Situation #1: Students are rough housing in the hallway

Affective Response: “I want everyone to feel safe here and I can see that what you’re doing is making some of the other kids nervous.”

Situation #2: A student calls another student a name

Affective Response: “That hurt my feelings and it wasn’t even directed at me. I’m wondering how what you just said fits in with the school’s commitment to respect.”

How can you use an affective restorative response today?

 

Sources:

  1. The Restorative Practices Handbook: for Teachers, Disciplinarians and Administrators, Bob Costello, John Wachtel, & Ted Wachtel, International Institute for Restorative Practices, 2009.
  2. Ed White Middle School Restorative Discipline Handbook. www.utexas.edu/research/cswr/rji/pdf/Handbook.docx. Accessed 9/11/2015.
  3. Graphic: Cartoon Speech Bubble Clip Art [ux.stockexchange.com]

Outdated Paper and Pencil Track Record Bike Mileage

At the end of my ride on the Dry Creek Bike Trail in Modesto, I have a friendly conversation with a dad and two boys getting ready to ride.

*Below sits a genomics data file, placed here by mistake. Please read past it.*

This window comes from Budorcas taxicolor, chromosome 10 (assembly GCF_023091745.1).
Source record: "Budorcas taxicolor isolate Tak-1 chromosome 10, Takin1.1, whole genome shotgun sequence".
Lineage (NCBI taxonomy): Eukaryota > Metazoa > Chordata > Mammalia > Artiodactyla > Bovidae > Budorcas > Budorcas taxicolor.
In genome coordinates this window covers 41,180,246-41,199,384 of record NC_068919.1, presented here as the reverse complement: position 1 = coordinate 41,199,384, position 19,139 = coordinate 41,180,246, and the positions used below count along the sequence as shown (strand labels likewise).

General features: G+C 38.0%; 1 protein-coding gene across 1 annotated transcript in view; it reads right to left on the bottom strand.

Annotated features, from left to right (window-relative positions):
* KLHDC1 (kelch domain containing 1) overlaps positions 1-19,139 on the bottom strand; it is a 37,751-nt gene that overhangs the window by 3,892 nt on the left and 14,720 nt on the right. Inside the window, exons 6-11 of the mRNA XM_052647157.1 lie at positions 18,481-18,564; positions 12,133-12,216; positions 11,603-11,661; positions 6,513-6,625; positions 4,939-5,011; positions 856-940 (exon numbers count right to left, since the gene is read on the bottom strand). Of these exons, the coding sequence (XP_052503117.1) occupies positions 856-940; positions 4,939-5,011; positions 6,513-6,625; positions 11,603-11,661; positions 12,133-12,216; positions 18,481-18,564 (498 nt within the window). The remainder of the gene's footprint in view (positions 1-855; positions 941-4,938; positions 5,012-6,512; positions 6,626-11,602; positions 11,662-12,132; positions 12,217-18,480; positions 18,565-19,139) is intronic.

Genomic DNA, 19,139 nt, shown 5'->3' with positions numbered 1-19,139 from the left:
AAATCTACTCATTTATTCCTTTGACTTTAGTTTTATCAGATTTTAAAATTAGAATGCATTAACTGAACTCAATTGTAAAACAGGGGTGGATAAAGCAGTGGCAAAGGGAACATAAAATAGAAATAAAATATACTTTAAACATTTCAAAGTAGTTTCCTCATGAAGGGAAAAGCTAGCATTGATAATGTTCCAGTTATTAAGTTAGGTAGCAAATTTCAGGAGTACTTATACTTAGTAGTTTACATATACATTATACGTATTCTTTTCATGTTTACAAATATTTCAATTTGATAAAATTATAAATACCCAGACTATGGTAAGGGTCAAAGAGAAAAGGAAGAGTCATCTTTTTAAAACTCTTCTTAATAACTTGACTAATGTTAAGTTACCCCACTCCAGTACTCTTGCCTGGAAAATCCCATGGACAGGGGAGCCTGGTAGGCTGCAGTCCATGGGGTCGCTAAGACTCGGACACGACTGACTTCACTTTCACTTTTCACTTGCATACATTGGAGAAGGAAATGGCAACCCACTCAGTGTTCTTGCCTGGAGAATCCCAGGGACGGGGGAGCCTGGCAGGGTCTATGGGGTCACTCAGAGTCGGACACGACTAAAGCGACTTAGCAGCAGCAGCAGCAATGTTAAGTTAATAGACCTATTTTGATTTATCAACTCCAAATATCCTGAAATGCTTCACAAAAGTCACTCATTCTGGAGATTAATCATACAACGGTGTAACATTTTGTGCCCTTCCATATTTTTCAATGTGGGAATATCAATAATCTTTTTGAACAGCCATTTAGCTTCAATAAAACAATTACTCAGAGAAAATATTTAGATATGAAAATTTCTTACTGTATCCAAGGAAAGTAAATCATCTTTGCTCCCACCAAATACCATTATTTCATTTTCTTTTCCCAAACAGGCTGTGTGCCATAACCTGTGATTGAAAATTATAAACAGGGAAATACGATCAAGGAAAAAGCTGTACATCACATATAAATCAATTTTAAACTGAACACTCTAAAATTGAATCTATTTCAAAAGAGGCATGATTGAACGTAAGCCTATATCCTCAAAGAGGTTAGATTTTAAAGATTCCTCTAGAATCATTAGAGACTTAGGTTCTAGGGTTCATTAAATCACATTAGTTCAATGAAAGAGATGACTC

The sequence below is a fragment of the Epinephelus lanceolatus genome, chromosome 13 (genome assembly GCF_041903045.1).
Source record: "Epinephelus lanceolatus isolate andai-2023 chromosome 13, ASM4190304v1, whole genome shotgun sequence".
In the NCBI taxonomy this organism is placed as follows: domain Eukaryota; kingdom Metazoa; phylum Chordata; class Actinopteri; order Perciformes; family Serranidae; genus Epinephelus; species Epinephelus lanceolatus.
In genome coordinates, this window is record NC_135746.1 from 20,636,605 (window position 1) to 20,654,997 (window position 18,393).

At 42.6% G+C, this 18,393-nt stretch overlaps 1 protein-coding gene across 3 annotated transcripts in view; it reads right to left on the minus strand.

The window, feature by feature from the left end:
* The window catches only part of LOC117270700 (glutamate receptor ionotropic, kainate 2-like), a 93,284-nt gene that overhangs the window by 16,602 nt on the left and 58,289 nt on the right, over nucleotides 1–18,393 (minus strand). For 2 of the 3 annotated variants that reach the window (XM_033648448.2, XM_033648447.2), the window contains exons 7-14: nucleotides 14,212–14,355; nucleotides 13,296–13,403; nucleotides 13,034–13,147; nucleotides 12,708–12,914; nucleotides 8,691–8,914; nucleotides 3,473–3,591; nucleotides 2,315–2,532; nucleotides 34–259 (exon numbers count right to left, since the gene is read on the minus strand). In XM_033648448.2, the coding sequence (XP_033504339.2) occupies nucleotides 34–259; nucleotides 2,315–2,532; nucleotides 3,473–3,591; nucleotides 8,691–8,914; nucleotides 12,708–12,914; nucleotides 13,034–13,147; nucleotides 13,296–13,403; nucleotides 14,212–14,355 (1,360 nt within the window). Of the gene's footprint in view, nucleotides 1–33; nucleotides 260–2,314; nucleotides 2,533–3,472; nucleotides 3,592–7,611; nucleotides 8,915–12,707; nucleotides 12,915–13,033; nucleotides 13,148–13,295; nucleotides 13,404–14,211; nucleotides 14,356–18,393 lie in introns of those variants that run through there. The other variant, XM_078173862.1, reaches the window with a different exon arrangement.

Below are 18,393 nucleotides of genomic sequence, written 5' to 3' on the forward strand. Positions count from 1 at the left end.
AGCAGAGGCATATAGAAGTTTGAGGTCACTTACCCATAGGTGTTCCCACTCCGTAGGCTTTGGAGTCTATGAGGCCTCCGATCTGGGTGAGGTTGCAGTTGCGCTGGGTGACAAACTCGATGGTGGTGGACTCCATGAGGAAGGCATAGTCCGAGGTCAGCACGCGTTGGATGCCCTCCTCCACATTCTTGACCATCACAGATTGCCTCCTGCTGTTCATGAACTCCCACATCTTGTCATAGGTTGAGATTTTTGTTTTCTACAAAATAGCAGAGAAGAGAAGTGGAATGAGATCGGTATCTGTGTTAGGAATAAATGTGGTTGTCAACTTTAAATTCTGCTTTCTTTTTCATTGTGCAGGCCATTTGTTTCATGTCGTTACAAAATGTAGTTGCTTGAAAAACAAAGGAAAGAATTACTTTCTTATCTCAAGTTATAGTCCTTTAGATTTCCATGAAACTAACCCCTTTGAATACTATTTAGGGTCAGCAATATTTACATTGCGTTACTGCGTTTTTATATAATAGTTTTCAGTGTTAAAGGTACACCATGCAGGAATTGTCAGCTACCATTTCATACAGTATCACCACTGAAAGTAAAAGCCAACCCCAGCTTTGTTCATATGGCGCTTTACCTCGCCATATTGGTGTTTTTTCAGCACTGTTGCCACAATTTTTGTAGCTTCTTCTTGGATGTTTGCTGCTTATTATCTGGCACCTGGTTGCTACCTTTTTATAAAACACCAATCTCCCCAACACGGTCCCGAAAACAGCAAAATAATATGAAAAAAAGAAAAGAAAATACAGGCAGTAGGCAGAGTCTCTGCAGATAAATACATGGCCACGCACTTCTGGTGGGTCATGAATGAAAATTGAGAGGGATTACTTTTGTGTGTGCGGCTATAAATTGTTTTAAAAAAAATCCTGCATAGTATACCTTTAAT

“Do you keep track of your miles?” the dad asks.

“Oh yeah.”

He inquires, “What do you use?”

“Paper and a pencil,” I respond.

He looks at me as if he’s never heard of these ancient items.

“What do you use?”

“Strava.”

Yes, I know there are many other more technical methods, like Strava, Map My Ride, Garmin, and apps for iphones. Some riders calculate their annual mileage using the basics for free on the bikejournal.com.

Three years later, I still use the same method. Where else can I note, “Way to go girl!!!” “Finished 40 mile Blossom Trail Ride!! Woo hoo!” “Two minutes faster.” “Stopped at Cold Stone for chocolate lava meltdown.” “Fed ducks today.” “Took photos at pumpkin patch.” Yes, the paper and pencil method works fine for me.